Each website we release comes with what we call our Basic SEO Package out the gate. This means, in a nutshell, that we prepare the site to live well among its peers in the vast ether so that it’s fit for spiders to crawl and index with ease (see our SEO page for specific details). Often, however, individual circumstances require us to be a little more attentive to a new site’s needs and thusly we prepare for launch in a tailored manner to ensure each new website will keep the link juice from the old one.
For instance, many of our website design and development projects conclude with us evaluating our clients current host for suitability to run the application we’ve developed for them. As we typically deploy Content Management Systems (WordPress or Drupal, for the most part), the server resource requirements are more than your entry-level shared hosting offers and, more importantly, good server security practices are paramount (and frankly, most inexpensive shared-hosting environments have appalling security protocols in place). Because of this, we typically recommend a server change and, although it adds a layer of complexity to the migration both in implementation and from an SEO perspective, it is often the right way to go.
But a server change and a site structure change and content change *and* possibly a Top Level Domain (TLD) change all together mean certain disaster for SERP position, right?! SEO specialists will certainly recommend against such changes all at once, but sometimes it can’t be avoided. Luckily, there are many tools and tactics that we can use to ensure a site’s new digs inherit the position of its previous zip code.
One of the tactics that I regularly employ is what the esteemed SEO gurus at Moz call in this article, “doing the long, boring, hard work,” (the reason, in fact, that I’m writing this post). A recent site we released included a period of spreadsheet work for both myself and our client mapping all of the previous pages to the new content structure. The benefit of this boring, hard work is at least two-fold in that not only does the power of the previous pages translate to the new ones, but, as the Moz article mentions, it’s a chance for old content to be properly disposed of so it works for you rather than linger in obscurity.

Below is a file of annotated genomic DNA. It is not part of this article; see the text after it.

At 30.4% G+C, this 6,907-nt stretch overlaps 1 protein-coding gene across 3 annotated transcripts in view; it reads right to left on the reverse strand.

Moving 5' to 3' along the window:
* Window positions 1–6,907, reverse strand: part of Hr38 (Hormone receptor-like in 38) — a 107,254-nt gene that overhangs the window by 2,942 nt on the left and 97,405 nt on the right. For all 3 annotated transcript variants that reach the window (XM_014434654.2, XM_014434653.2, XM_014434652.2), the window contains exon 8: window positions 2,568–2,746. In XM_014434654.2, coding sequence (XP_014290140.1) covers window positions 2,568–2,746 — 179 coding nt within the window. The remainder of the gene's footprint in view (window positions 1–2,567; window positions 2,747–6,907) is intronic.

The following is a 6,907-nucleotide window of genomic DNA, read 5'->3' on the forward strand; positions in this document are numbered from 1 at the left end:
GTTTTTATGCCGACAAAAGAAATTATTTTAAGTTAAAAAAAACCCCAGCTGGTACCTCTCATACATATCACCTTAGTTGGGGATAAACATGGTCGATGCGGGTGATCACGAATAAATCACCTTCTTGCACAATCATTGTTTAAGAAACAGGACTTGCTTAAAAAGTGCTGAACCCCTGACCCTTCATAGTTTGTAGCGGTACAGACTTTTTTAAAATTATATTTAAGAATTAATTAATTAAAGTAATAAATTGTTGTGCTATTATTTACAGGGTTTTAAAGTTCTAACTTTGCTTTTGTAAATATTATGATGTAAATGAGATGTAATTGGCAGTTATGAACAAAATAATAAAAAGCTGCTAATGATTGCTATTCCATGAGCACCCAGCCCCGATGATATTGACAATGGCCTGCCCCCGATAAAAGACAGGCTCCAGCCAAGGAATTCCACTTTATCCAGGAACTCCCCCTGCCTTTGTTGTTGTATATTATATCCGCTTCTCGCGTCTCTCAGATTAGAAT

The other important advice that the Moz article gives indirectly and I advocate for with every site launch, is to pay attention to what’s happening to your domain in the wake of migration in order to repair any indexing problems or unexpected errors that may arise and that are hard to see prior to launch. Moz also suggests, which I’m likely going to start to employ when it makes sense, to keep the newly launched sites out of the eyes of the search engines — either through authentication (which is typically impractical) or via robots.txt disallow directives — until you verify the work you’ve done is performing as it should. This is a great way to avoid hiccups before they might have an impact. I’ll release the results of this idea in a future blog post.
I’m always delighted when an outfit like Moz advocates for a process that I regularly employ to help our clients remain safe in the arena of search engine results. Good SEO practices out the gate have become par for the course in being relevant in the field of web development and I am pleasantly surprised that it’s never a challenge to convince our clients of this and in fact the vast majority of them simply expect it — as it should be.
May your content be found with ease!
Related content: Moz.com’s excellent migration infographic.